The issues he cited have slowed the airlines industry’s recovery. This summer, U.S. carriers flew roughly 15 percent less than they had planned at the beginning of the year, according to trade group Airlines for America (A4A). Add to that high fuel prices and interest rates, and the cost of operating a single flight has gone up dramatically since 2019.
Regional capacity at Delta is not forecast expected to fully recover from the U.S. pilot shortage until 2024 or 2025, Bastian said. However, the airline’s fleet of small Airbus A220s and Boeing 717s will allow it to make up some of that lost capacity in the interim, he added.
Delta’s capacity will be down roughly 8-9 percent compared to three years ago in the December quarter. However, that represents an at least 9 point improvement from the 17 percent decline in the September quarter.
Taking Back the Southeast
Delta does not plan to keep capacity depressed for much longer. The airline plans to fully restore its network — if not capacity — by next summer. That recovery will come in two parts: international, particularly to Asia, more of which will come back this winter; and U.S. domestic, particularly at Delta’s core Atlanta, Detroit, Minneapolis-St. Paul, and Salt Lake City connecting hubs.
“We choked off what I would say is more of our traditional flow in very key markets where Delta has historically been the leading carrier, particularly in the Southeast,” Hauenstein said. “As we head into 2023, our task that we’ve assigned our team is to get those historical high-yield flow customers back on Delta.”
While Hauenstein did not name names, there is only one other carrier with a hub in the Southeast that competes for the same passengers: American Airlines. The Fort Worth, Texas-based carrier is the most recovered major U.S. airline in terms of capacity, and has found particular success in domestic flying and providing the most connectivity to small- and medium-sized U.S. cities — something that, at least in the Southeast, Delta excelled at pre-pandemic. American recently signed a new agreement with affiliate Air Wisconsin to further expand its regional feed in Chicago, which competes directly with Delta’s Detroit and Minneapolis hubs for passengers.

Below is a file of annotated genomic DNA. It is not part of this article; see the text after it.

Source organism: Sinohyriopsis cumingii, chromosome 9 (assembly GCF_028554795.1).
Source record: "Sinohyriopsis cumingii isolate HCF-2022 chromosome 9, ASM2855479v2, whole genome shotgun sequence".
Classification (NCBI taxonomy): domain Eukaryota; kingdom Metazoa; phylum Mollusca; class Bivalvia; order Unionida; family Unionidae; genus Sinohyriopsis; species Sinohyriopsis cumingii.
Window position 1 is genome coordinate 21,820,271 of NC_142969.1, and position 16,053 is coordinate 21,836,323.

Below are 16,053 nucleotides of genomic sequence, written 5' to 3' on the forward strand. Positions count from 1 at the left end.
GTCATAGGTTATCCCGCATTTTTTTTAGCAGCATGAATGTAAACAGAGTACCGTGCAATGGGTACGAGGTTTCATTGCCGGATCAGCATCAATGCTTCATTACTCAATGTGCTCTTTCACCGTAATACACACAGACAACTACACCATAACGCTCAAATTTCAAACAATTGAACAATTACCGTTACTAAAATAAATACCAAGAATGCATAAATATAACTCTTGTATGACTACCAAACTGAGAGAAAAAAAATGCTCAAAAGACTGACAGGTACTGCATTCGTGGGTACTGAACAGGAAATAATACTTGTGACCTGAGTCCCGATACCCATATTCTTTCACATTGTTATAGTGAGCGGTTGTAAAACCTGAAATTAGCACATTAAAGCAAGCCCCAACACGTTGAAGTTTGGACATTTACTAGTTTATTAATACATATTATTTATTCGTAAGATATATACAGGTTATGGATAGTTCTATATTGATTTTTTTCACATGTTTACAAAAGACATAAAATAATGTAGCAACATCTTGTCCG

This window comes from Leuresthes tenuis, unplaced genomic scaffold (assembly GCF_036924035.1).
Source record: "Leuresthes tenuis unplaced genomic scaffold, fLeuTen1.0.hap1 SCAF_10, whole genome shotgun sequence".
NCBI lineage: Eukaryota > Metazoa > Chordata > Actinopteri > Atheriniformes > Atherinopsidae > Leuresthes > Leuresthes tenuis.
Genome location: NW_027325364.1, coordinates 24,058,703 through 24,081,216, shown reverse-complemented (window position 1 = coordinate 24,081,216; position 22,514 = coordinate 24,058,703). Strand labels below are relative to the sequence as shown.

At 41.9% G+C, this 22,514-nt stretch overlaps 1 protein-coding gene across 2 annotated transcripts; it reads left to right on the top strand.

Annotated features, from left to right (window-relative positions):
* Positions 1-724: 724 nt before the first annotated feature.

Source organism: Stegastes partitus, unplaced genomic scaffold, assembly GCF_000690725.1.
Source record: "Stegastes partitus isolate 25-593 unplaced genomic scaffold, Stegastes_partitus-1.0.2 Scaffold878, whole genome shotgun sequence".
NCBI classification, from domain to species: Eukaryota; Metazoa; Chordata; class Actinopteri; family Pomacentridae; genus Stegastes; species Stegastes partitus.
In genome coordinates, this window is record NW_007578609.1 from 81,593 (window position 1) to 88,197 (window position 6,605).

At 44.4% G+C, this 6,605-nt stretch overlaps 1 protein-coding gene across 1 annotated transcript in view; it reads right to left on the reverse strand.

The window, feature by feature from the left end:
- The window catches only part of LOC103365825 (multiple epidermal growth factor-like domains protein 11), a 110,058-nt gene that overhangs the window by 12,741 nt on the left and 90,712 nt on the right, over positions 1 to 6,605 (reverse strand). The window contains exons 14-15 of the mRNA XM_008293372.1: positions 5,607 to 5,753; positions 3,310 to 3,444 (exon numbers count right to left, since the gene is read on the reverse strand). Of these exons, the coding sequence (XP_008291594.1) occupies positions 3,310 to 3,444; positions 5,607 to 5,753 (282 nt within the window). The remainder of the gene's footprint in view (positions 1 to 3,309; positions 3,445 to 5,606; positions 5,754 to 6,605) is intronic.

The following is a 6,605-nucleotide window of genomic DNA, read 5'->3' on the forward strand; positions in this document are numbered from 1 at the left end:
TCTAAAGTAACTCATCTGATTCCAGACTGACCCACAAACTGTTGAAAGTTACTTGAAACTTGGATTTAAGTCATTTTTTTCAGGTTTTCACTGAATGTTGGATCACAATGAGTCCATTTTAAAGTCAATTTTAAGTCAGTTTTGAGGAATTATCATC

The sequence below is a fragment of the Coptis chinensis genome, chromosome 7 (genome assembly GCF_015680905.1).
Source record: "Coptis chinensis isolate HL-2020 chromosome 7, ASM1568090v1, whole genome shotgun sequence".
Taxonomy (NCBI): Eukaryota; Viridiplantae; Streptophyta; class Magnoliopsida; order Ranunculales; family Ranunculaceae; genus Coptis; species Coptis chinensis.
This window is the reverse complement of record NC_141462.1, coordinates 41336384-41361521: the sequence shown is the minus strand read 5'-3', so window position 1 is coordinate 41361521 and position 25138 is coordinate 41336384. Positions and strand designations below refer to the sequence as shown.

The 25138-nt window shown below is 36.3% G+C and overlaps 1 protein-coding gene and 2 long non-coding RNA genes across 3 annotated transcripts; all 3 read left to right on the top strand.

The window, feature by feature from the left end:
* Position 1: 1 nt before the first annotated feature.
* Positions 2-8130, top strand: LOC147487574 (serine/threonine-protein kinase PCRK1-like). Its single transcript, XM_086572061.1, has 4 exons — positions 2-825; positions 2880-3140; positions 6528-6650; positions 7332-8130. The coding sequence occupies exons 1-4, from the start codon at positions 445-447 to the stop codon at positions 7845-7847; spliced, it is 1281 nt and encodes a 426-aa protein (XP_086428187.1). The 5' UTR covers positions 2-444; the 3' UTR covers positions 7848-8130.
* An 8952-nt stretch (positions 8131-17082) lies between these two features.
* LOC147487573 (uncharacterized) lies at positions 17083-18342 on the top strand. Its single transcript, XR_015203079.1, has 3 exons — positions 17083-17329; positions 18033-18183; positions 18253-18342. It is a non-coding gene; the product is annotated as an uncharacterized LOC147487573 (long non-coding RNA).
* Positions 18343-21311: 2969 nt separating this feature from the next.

Roughly 75 percent of Delta’s planned capacity growth in 2023 will be focused on resuming flights at its four core hubs, Hauenstein said.
But recovering domestic connectivity is not Delta’s only challenge to American next year. It will also implement its long-planned joint venture with Chile’s Latam Airlines Group. U.S. authorities signed off on the pact in September, allowing the carriers to move forward with the partnership that allows them to coordinate commercial activities on flights between the U.S. and South America. The deal will make Delta and Latam together a much more formidable competitor to American, the dominant airline on U.S.-South America routes.
Asked about timing of the Delta-Latam partnership, Bastian said meetings on implementation were “beginning literally as we speak.”
And the Numbers
Delta reported a $695 million net profit in the third quarter. Revenues were up 11 percent compared to 2019 to nearly $14 billion. Key for the airline are its total unit revenue and unit costs excluding fuel performance, which were up 34 percent and 22.5 percent, respectively. Delta flew 18 percent less passenger traffic during the period.
Raymond James analyst Savanthi Syth described the results as “mostly in line with expectations,” with few surprises. She noted that, while Delta management repeatedly cited 2023 plans, they did not provide specific guidance for next year.
For the fourth quarter, Delta expects revenues 5-9 percent above 2019 levels, and an operating margin of 9-11 percent.
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Photo credit: Delta CEO Ed Bastian says travel demand is countercyclical to the economic outlook. Delta Air Lines